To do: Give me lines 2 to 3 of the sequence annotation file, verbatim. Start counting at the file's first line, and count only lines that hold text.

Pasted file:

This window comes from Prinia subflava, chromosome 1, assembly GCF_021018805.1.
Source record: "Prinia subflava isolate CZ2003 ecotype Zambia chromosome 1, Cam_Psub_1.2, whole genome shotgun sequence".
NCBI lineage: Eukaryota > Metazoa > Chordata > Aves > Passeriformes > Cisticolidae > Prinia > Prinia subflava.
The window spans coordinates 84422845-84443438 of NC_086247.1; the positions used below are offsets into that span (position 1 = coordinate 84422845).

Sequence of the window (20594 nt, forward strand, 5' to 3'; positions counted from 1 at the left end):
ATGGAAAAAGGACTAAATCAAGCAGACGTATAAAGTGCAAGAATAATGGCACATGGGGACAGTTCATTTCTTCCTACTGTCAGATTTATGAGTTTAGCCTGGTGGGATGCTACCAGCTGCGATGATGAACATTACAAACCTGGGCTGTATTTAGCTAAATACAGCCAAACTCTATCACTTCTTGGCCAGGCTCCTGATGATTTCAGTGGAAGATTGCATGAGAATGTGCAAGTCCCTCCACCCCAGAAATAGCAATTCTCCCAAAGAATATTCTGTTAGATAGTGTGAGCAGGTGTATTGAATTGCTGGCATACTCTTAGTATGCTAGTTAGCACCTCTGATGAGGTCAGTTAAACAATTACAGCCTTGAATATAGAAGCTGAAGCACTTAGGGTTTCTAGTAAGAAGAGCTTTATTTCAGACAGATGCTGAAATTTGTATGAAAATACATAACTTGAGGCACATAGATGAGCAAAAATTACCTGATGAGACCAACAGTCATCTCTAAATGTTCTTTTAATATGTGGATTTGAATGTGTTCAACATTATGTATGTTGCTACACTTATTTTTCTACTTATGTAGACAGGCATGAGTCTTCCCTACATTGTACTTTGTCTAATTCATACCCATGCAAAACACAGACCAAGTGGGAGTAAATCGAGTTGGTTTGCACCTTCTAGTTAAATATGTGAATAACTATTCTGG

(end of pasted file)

Source record: "Prinia subflava isolate CZ2003 ecotype Zambia chromosome 1, Cam_Psub_1.2, whole genome shotgun sequence".
NCBI lineage: Eukaryota > Metazoa > Chordata > Aves > Passeriformes > Cisticolidae > Prinia > Prinia subflava.